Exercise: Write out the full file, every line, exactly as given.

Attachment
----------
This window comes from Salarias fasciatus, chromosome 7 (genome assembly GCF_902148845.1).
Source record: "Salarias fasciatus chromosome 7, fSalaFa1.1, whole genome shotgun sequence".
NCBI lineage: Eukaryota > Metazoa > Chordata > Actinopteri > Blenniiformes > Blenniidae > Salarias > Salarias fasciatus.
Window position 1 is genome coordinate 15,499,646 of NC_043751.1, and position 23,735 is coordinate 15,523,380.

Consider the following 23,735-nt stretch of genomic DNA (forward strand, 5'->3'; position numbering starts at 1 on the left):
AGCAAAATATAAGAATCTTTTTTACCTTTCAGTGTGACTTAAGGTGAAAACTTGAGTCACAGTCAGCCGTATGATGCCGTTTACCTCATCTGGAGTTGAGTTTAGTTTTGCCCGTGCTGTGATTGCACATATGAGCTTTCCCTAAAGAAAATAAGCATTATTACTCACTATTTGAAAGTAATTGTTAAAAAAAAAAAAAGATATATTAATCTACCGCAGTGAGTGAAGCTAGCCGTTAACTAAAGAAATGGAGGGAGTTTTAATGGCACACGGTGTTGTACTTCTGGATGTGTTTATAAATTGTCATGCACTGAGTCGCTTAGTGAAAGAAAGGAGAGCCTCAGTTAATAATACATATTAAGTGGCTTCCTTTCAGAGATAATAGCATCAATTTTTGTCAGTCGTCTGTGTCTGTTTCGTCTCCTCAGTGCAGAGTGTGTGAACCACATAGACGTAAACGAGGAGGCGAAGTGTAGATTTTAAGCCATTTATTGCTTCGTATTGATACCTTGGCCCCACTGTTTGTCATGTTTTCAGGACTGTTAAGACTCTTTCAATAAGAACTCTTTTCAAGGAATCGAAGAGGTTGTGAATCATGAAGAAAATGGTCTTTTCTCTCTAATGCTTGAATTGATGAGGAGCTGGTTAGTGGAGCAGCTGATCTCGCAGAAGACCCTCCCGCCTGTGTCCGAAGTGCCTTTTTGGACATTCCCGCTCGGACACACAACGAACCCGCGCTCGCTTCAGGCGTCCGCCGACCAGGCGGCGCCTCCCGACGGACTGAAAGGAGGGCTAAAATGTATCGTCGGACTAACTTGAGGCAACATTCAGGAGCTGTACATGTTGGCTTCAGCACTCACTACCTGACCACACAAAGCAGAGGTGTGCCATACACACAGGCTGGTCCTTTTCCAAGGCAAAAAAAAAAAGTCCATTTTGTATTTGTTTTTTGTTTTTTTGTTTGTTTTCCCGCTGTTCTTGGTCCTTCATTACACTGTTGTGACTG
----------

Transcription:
This window comes from Salarias fasciatus, chromosome 7 (genome assembly GCF_902148845.1).
Source record: "Salarias fasciatus chromosome 7, fSalaFa1.1, whole genome shotgun sequence".
NCBI lineage: Eukaryota > Metazoa > Chordata > Actinopteri > Blenniiformes > Blenniidae > Salarias > Salarias fasciatus.
Window position 1 is genome coordinate 15,499,646 of NC_043751.1, and position 23,735 is coordinate 15,523,380.

Consider the following 23,735-nt stretch of genomic DNA (forward strand, 5'->3'; position numbering starts at 1 on the left):
AGCAAAATATAAGAATCTTTTTTACCTTTCAGTGTGACTTAAGGTGAAAACTTGAGTCACAGTCAGCCGTATGATGCCGTTTACCTCATCTGGAGTTGAGTTTAGTTTTGCCCGTGCTGTGATTGCACATATGAGCTTTCCCTAAAGAAAATAAGCATTATTACTCACTATTTGAAAGTAATTGTTAAAAAAAAAAAAAGATATATTAATCTACCGCAGTGAGTGAAGCTAGCCGTTAACTAAAGAAATGGAGGGAGTTTTAATGGCACACGGTGTTGTACTTCTGGATGTGTTTATAAATTGTCATGCACTGAGTCGCTTAGTGAAAGAAAGGAGAGCCTCAGTTAATAATACATATTAAGTGGCTTCCTTTCAGAGATAATAGCATCAATTTTTGTCAGTCGTCTGTGTCTGTTTCGTCTCCTCAGTGCAGAGTGTGTGAACCACATAGACGTAAACGAGGAGGCGAAGTGTAGATTTTAAGCCATTTATTGCTTCGTATTGATACCTTGGCCCCACTGTTTGTCATGTTTTCAGGACTGTTAAGACTCTTTCAATAAGAACTCTTTTCAAGGAATCGAAGAGGTTGTGAATCATGAAGAAAATGGTCTTTTCTCTCTAATGCTTGAATTGATGAGGAGCTGGTTAGTGGAGCAGCTGATCTCGCAGAAGACCCTCCCGCCTGTGTCCGAAGTGCCTTTTTGGACATTCCCGCTCGGACACACAACGAACCCGCGCTCGCTTCAGGCGTCCGCCGACCAGGCGGCGCCTCCCGACGGACTGAAAGGAGGGCTAAAATGTATCGTCGGACTAACTTGAGGCAACATTCAGGAGCTGTACATGTTGGCTTCAGCACTCACTACCTGACCACACAAAGCAGAGGTGTGCCATACACACAGGCTGGTCCTTTTCCAAGGCAAAAAAAAAAAGTCCATTTTGTATTTGTTTTTTGTTTTTTTGTTTGTTTTCCCGCTGTTCTTGGTCCTTCATTACACTGTTGTGACTG